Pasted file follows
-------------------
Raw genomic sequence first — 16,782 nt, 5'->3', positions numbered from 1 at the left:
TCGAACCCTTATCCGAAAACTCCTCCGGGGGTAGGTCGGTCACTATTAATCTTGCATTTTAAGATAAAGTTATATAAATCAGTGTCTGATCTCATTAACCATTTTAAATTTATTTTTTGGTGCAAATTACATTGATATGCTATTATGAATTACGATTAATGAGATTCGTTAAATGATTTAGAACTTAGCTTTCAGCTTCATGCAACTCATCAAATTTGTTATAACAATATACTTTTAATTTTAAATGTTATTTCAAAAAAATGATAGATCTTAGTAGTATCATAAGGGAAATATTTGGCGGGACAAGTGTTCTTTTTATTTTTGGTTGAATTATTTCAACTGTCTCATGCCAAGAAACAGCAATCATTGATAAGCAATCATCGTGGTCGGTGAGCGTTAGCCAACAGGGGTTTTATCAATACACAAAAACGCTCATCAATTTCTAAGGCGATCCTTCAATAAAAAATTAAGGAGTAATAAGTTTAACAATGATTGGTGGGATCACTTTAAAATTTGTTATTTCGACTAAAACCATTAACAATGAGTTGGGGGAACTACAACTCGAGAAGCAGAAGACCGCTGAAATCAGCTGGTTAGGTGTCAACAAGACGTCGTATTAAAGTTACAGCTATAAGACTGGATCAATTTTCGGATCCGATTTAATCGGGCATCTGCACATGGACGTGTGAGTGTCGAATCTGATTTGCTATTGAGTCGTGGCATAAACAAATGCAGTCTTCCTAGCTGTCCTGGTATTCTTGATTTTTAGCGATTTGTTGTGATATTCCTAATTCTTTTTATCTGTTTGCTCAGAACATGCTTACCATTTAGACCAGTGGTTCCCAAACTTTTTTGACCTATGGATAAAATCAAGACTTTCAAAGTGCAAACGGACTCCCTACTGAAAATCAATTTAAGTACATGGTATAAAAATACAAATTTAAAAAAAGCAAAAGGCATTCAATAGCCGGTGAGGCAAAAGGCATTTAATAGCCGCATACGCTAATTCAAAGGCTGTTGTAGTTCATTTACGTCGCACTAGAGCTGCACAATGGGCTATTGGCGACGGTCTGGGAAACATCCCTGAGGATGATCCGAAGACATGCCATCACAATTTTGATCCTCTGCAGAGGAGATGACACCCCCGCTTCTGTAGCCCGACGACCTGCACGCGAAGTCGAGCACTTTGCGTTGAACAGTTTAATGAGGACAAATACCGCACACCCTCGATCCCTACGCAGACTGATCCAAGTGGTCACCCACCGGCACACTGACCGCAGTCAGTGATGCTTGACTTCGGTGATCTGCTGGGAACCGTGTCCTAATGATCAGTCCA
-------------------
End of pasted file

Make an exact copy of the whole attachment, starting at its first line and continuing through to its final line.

Raw genomic sequence first — 16,782 nt, 5'->3', positions numbered from 1 at the left:
TCGAACCCTTATCCGAAAACTCCTCCGGGGGTAGGTCGGTCACTATTAATCTTGCATTTTAAGATAAAGTTATATAAATCAGTGTCTGATCTCATTAACCATTTTAAATTTATTTTTTGGTGCAAATTACATTGATATGCTATTATGAATTACGATTAATGAGATTCGTTAAATGATTTAGAACTTAGCTTTCAGCTTCATGCAACTCATCAAATTTGTTATAACAATATACTTTTAATTTTAAATGTTATTTCAAAAAAATGATAGATCTTAGTAGTATCATAAGGGAAATATTTGGCGGGACAAGTGTTCTTTTTATTTTTGGTTGAATTATTTCAACTGTCTCATGCCAAGAAACAGCAATCATTGATAAGCAATCATCGTGGTCGGTGAGCGTTAGCCAACAGGGGTTTTATCAATACACAAAAACGCTCATCAATTTCTAAGGCGATCCTTCAATAAAAAATTAAGGAGTAATAAGTTTAACAATGATTGGTGGGATCACTTTAAAATTTGTTATTTCGACTAAAACCATTAACAATGAGTTGGGGGAACTACAACTCGAGAAGCAGAAGACCGCTGAAATCAGCTGGTTAGGTGTCAACAAGACGTCGTATTAAAGTTACAGCTATAAGACTGGATCAATTTTCGGATCCGATTTAATCGGGCATCTGCACATGGACGTGTGAGTGTCGAATCTGATTTGCTATTGAGTCGTGGCATAAACAAATGCAGTCTTCCTAGCTGTCCTGGTATTCTTGATTTTTAGCGATTTGTTGTGATATTCCTAATTCTTTTTATCTGTTTGCTCAGAACATGCTTACCATTTAGACCAGTGGTTCCCAAACTTTTTTGACCTATGGATAAAATCAAGACTTTCAAAGTGCAAACGGACTCCCTACTGAAAATCAATTTAAGTACATGGTATAAAAATACAAATTTAAAAAAAGCAAAAGGCATTCAATAGCCGGTGAGGCAAAAGGCATTTAATAGCCGCATACGCTAATTCAAAGGCTGTTGTAGTTCATTTACGTCGCACTAGAGCTGCACAATGGGCTATTGGCGACGGTCTGGGAAACATCCCTGAGGATGATCCGAAGACATGCCATCACAATTTTGATCCTCTGCAGAGGAGATGACACCCCCGCTTCTGTAGCCCGACGACCTGCACGCGAAGTCGAGCACTTTGCGTTGAACAGTTTAATGAGGACAAATACCGCACACCCTCGATCCCTACGCAGACTGATCCAAGTGGTCACCCACCGGCACACTGACCGCAGTCAGTGATGCTTGACTTCGGTGATCTGCTGGGAACCGTGTCCTAATGATCAGTCCA